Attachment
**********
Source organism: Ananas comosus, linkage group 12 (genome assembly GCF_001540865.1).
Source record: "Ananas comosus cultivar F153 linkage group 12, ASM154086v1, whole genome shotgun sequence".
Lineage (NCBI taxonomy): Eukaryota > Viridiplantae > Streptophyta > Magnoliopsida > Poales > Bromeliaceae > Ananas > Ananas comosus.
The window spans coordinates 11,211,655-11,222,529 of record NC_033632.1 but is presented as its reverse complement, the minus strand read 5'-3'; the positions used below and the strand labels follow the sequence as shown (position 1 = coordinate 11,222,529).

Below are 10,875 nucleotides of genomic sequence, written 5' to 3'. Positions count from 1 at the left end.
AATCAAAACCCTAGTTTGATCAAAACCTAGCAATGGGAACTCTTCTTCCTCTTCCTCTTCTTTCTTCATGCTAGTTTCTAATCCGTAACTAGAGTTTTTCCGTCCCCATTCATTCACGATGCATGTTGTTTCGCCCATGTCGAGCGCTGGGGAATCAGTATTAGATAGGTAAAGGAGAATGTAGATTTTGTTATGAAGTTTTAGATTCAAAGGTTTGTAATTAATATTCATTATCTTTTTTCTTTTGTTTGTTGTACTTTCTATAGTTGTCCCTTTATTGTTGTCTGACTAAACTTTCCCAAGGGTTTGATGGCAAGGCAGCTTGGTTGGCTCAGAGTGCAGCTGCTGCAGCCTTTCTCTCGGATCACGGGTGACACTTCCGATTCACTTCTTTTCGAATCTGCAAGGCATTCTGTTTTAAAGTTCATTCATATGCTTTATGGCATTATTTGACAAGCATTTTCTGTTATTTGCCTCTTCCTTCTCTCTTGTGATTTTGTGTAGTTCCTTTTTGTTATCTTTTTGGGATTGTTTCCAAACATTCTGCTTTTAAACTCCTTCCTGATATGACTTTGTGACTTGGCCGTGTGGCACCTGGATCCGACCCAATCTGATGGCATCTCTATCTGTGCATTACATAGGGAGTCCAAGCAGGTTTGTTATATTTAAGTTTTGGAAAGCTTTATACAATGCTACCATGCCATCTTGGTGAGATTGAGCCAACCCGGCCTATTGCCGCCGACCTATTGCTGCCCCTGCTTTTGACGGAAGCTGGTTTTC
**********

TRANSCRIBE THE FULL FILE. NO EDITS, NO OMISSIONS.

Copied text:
Source organism: Ananas comosus, linkage group 12 (genome assembly GCF_001540865.1).
Source record: "Ananas comosus cultivar F153 linkage group 12, ASM154086v1, whole genome shotgun sequence".
Lineage (NCBI taxonomy): Eukaryota > Viridiplantae > Streptophyta > Magnoliopsida > Poales > Bromeliaceae > Ananas > Ananas comosus.
The window spans coordinates 11,211,655-11,222,529 of record NC_033632.1 but is presented as its reverse complement, the minus strand read 5'-3'; the positions used below and the strand labels follow the sequence as shown (position 1 = coordinate 11,222,529).

Below are 10,875 nucleotides of genomic sequence, written 5' to 3'. Positions count from 1 at the left end.
AATCAAAACCCTAGTTTGATCAAAACCTAGCAATGGGAACTCTTCTTCCTCTTCCTCTTCTTTCTTCATGCTAGTTTCTAATCCGTAACTAGAGTTTTTCCGTCCCCATTCATTCACGATGCATGTTGTTTCGCCCATGTCGAGCGCTGGGGAATCAGTATTAGATAGGTAAAGGAGAATGTAGATTTTGTTATGAAGTTTTAGATTCAAAGGTTTGTAATTAATATTCATTATCTTTTTTCTTTTGTTTGTTGTACTTTCTATAGTTGTCCCTTTATTGTTGTCTGACTAAACTTTCCCAAGGGTTTGATGGCAAGGCAGCTTGGTTGGCTCAGAGTGCAGCTGCTGCAGCCTTTCTCTCGGATCACGGGTGACACTTCCGATTCACTTCTTTTCGAATCTGCAAGGCATTCTGTTTTAAAGTTCATTCATATGCTTTATGGCATTATTTGACAAGCATTTTCTGTTATTTGCCTCTTCCTTCTCTCTTGTGATTTTGTGTAGTTCCTTTTTGTTATCTTTTTGGGATTGTTTCCAAACATTCTGCTTTTAAACTCCTTCCTGATATGACTTTGTGACTTGGCCGTGTGGCACCTGGATCCGACCCAATCTGATGGCATCTCTATCTGTGCATTACATAGGGAGTCCAAGCAGGTTTGTTATATTTAAGTTTTGGAAAGCTTTATACAATGCTACCATGCCATCTTGGTGAGATTGAGCCAACCCGGCCTATTGCCGCCGACCTATTGCTGCCCCTGCTTTTGACGGAAGCTGGTTTTC